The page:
Q1) How do I prove that the improper Riemann Integral $$\int_0^1\frac{\sin(\frac 1x)}x\,dx$$ converges?

It does, according to WolframAlpha (http://www.wolframalpha.com/input/?i=integrate+sin(1%2Fx)%2Fx+from+0+to+1).

The estimates $\sin(\frac 1x)\leq\frac 1x$ or $\sin(\frac 1x)\leq 1$ both do not seem to work here since $\frac 1x$ and $\frac{1}{x^2}$ are both not integrable on $(0,1]$.

Q2) How do we prove that as a Lebesgue integral, $$\int_0^1\frac{\sin(\frac 1x)}x\,dx$$ does not exist?

Roughly I know it is because of the $\infty-\infty$ reason because $f^+=\infty$, $f^-=\infty$, but how do we show that? Or alternatively, we could show $|f|$ is not Lebesgue integrable?

Thanks for any help.


Hint: Setting $u = 1/x$, we have that \begin{align} \int^1_{0} \frac{\sin \frac{1}{x}}{x}\ dx = \int^\infty_1 \frac{\sin u}{u}\ du. \end{align} There are many related post.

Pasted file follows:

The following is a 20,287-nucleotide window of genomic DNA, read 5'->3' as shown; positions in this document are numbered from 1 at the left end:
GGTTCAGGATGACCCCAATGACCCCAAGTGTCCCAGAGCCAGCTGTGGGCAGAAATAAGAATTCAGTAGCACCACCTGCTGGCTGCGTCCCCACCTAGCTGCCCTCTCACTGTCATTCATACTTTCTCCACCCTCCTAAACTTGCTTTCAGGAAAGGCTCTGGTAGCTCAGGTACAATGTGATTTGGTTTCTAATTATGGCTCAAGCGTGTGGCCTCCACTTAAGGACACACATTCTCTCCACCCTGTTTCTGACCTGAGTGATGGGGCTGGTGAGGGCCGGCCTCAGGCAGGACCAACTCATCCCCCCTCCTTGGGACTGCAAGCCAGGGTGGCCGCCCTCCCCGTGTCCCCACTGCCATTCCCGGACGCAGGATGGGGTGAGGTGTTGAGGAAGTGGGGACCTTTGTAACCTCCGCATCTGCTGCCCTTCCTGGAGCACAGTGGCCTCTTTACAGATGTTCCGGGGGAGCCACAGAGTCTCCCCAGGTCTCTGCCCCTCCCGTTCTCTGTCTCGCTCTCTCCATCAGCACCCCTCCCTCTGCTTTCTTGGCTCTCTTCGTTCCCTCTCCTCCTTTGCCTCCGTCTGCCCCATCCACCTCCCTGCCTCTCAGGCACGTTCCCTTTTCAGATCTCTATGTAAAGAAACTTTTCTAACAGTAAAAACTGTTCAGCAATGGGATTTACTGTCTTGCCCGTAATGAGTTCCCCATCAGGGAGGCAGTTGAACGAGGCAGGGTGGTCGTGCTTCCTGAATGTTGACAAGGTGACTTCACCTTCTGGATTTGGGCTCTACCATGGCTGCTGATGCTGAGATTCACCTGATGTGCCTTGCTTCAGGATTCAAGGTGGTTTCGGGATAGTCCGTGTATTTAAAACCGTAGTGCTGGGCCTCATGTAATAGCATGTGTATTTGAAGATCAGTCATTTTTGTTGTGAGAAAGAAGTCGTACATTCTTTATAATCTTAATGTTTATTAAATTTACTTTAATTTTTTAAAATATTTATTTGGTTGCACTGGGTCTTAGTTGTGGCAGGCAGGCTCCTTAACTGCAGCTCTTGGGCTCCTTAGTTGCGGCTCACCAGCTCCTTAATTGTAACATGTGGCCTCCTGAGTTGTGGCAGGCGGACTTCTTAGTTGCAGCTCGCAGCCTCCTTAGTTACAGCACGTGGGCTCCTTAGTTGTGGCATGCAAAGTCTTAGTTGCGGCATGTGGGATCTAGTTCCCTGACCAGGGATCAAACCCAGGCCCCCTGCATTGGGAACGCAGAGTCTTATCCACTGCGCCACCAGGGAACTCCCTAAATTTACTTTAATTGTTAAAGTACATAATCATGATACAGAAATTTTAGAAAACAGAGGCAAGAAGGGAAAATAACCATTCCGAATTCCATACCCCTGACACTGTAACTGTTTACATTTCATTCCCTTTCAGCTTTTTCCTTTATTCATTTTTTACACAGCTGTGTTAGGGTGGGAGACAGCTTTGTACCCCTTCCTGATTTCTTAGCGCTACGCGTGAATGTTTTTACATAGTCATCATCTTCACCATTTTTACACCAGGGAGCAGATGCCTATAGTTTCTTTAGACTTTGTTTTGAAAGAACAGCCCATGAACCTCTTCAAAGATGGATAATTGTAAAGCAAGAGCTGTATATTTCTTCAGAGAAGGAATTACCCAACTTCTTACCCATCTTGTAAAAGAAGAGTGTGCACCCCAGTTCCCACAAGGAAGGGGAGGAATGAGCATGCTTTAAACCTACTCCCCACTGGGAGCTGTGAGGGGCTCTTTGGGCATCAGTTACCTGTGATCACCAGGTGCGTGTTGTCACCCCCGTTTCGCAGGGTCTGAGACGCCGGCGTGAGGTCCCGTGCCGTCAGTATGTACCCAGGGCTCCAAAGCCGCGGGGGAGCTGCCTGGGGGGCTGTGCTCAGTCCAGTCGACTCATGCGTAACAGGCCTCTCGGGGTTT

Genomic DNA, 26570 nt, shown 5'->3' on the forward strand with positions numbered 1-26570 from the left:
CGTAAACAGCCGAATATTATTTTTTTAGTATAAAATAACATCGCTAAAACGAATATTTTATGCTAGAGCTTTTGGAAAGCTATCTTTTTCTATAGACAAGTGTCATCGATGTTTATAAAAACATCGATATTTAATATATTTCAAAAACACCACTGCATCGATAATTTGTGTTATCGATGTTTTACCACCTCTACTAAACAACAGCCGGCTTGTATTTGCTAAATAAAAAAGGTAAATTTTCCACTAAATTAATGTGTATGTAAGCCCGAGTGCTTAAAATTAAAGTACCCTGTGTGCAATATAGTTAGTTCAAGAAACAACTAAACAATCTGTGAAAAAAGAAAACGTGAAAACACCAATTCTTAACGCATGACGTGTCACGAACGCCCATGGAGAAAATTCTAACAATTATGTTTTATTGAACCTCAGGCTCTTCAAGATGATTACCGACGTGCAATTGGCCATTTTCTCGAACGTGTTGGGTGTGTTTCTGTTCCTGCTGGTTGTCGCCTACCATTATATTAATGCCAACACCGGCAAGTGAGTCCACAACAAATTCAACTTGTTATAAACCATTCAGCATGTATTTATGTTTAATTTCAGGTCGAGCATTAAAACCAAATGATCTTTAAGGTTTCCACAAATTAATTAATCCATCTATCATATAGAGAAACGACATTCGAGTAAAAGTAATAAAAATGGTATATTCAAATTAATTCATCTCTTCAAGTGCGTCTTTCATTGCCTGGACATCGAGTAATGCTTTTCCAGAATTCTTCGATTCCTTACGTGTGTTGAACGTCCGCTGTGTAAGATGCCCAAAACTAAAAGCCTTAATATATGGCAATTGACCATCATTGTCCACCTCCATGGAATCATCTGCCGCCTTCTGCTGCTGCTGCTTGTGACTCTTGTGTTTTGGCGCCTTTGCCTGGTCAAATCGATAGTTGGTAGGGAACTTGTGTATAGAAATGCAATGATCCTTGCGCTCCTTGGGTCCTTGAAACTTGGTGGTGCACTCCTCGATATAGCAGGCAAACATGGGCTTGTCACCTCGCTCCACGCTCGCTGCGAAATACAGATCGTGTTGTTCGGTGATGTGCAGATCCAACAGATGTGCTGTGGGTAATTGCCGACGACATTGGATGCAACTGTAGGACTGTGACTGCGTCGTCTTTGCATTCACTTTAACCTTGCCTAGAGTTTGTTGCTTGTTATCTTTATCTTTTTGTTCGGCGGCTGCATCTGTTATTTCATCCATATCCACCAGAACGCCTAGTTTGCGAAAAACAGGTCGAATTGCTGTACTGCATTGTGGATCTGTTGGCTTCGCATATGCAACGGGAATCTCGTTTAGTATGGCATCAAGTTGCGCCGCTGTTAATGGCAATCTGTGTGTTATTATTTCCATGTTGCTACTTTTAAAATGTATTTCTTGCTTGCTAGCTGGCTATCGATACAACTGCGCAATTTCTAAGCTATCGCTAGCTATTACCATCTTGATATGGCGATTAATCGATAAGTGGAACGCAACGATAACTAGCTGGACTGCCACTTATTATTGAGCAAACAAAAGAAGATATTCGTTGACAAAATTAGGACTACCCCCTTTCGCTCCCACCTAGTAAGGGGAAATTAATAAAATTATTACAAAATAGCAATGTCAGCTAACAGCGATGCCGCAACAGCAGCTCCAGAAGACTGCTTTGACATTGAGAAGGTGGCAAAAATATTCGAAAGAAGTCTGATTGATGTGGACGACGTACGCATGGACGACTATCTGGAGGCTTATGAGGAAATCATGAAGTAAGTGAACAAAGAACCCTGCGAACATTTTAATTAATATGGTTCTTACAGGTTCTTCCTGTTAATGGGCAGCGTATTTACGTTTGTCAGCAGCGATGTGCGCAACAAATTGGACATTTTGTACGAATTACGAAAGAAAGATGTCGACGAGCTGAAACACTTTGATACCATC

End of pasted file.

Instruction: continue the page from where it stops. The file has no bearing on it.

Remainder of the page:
• $\begingroup$ This doesn't prove anything. How do you even know you can make this substitution? When you are first learning about the integrals, you should be very precise. $\endgroup$ – Euler....IS_ALIVE Oct 1 '16 at 4:50
  • $\begingroup$ @Euler....IS_ALIVE It's not meant as a solution. I just want the reader to look at the problem for $\int^\infty_1 \frac{\sin u}{u}\ du$ since it has been looked at in a few MSE post. $\endgroup$ – Jacky Chong Oct 1 '16 at 4:52
  • $\begingroup$ This is quite helpful to me though. Thanks. $\endgroup$ – yoyostein Oct 1 '16 at 4:52
  • 1
    $\begingroup$ @Euler....IS_ALIVE That substitution is standard, and since the word "Lebesgue" has appeared I think we can assume the OP didn't start learning about integrals yesterday. $\endgroup$ – zhw. Oct 1 '16 at 15:14
  • $\begingroup$ @zhw. Hmmmmmmm do you think he's learning about Lebesgue integrals? This is a standard question when doing so. $\endgroup$ – Euler....IS_ALIVE Oct 1 '16 at 15:16

For Q2), hint: Let $a_n = 1/(3\pi/4+n\pi), b_n = 1/(\pi/4+n\pi).$ Observe

$$\int_{a_n}^{b_n} \frac{|\sin (1/x)|}{x}\, dx \ge \frac{\sqrt2 /2}{b_n}(b_n-a_n).$$


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